When you think of relaxing outdoors on your patio or deck, you often imagine yourself sitting in those famous Adirondack chairs. They are an ideal addition to an outdoor space because they are comfortable, stylish, and durable. But…where did they come from? This instantly recognizable style had to come from somewhere, right?
Introducing Thomas Lee
The very first Adirondack chair was created in the year 1903 by a gentleman named Thomas Lee. Lee was attempting to outfit his Westport, New York country cottage, and he just couldn’t seem to find any comfortable outdoor furniture styles that he liked or thought would be suitable.
A Partnership Forms
A local Westport carpenter, Harry Bunnell, was a friend and hunting buddy of Thomas Lee. Bunnell was looking for a little side work since it was the off-season, and Lee encouraged him to make a few of his prototype chairs. Bunnell recognized a good thing when he saw it, so he went ahead and applied for a patent on the design without telling Thomas Lee. Bunnell received his patent in 1905, and he made a pretty penny selling what he called a Westport Chair which he made out of hickory or hemlock. Lee never received any of the profits from Bunnell’s enterprise, but it is unknown whether he even asked for any compensation for the essentially stolen design.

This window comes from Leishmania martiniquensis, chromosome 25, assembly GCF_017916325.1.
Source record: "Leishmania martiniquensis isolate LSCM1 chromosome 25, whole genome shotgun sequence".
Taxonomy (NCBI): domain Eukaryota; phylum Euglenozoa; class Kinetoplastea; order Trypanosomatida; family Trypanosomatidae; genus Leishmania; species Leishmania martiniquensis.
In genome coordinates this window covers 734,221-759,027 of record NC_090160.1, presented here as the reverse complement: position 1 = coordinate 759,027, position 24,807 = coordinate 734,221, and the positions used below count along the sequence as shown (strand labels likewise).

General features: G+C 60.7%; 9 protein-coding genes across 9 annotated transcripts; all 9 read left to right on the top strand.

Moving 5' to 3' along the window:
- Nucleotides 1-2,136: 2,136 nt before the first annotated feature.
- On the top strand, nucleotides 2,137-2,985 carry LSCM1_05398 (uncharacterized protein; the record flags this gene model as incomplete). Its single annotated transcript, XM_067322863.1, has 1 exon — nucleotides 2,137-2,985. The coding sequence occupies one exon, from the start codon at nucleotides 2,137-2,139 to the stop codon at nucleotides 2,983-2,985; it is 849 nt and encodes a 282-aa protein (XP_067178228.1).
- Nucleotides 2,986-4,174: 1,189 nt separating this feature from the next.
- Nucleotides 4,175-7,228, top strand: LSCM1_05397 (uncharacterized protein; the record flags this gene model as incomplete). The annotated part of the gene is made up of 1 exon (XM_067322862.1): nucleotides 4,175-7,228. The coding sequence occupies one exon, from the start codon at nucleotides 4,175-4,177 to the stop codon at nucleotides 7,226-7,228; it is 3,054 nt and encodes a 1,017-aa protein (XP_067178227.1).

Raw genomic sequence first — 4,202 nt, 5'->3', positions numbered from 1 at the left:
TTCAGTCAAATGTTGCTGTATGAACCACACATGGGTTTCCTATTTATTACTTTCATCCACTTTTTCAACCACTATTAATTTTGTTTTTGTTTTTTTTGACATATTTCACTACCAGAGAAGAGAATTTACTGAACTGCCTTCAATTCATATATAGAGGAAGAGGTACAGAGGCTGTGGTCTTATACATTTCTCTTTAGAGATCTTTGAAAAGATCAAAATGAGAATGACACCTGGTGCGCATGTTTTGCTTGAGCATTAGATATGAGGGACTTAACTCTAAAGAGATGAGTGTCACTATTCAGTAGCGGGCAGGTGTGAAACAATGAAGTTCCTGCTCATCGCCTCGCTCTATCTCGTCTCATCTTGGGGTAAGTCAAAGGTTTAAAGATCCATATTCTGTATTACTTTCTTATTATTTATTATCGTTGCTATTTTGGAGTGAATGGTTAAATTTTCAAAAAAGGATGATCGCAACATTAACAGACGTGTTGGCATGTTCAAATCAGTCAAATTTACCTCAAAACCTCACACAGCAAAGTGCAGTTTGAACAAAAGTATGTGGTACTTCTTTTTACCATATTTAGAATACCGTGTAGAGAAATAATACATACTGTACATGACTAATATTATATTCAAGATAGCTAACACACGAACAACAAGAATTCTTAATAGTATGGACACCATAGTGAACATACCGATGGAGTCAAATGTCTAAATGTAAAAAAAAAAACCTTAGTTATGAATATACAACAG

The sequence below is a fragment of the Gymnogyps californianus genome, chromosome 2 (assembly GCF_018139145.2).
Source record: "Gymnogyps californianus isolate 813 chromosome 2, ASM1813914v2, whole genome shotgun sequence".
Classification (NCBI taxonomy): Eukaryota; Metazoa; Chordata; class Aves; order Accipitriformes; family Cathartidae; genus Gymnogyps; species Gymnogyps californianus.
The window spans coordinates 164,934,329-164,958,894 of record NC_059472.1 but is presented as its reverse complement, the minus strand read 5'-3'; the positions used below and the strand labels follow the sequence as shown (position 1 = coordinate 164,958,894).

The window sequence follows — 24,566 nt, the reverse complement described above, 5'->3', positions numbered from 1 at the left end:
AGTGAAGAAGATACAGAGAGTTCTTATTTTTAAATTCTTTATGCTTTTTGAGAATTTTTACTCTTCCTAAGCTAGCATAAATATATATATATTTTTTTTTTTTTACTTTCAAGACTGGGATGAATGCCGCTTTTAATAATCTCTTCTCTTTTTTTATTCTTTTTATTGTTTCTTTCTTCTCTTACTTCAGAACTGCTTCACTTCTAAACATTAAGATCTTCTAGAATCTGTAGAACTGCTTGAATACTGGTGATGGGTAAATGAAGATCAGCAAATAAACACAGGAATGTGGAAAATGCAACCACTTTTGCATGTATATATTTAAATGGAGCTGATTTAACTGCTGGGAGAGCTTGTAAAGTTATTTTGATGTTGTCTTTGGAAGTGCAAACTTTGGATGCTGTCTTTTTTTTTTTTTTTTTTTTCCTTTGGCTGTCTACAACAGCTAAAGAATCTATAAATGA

An Evolution Occurs
Over the following hundred years, the chair has been adapted over and over again. The chair that you generally see now has three to seven slats making up the backrest instead of the single piece of knot-free wood on the original prototype. This is due to the fact that finding such a large piece of knot-free wood can prove difficult and expensive. It is much easier to manufacture the slats instead. Also, many of today’s chairs are often made out of a less expensive pine or even plastic or recycled materials.
No matter the original origins and designs, the modern Adirondack chair has become remarkably popular. This is no surprise however because the simple, clean lines are comfortable and look great in just about any setting. They are unpretentious and can be right at home in a rustic cabin, but they are also chic enough to belong on the porch of a Hamptons-style estate.
For whatever reason, Thomas Lee didn’t think the wicker garden furniture or the wrought iron outdoor furniture that was popular during his time was acceptable for his New York cottage. And while we may never know why he didn’t appreciate those styles, we can all appreciate the glorious chair that was created instead! Born out of necessity, this classic chair has become a standard in outdoor living.
At The Best Adirondack Chair Company, we take as much pride in our chairs as Thomas Lee did in his. The cedar chairs that we produce come with a 10-year workmanship guarantee. We have been making them since 1955, and we are confident that you will love your beautiful hand-crafted Adirondack chair.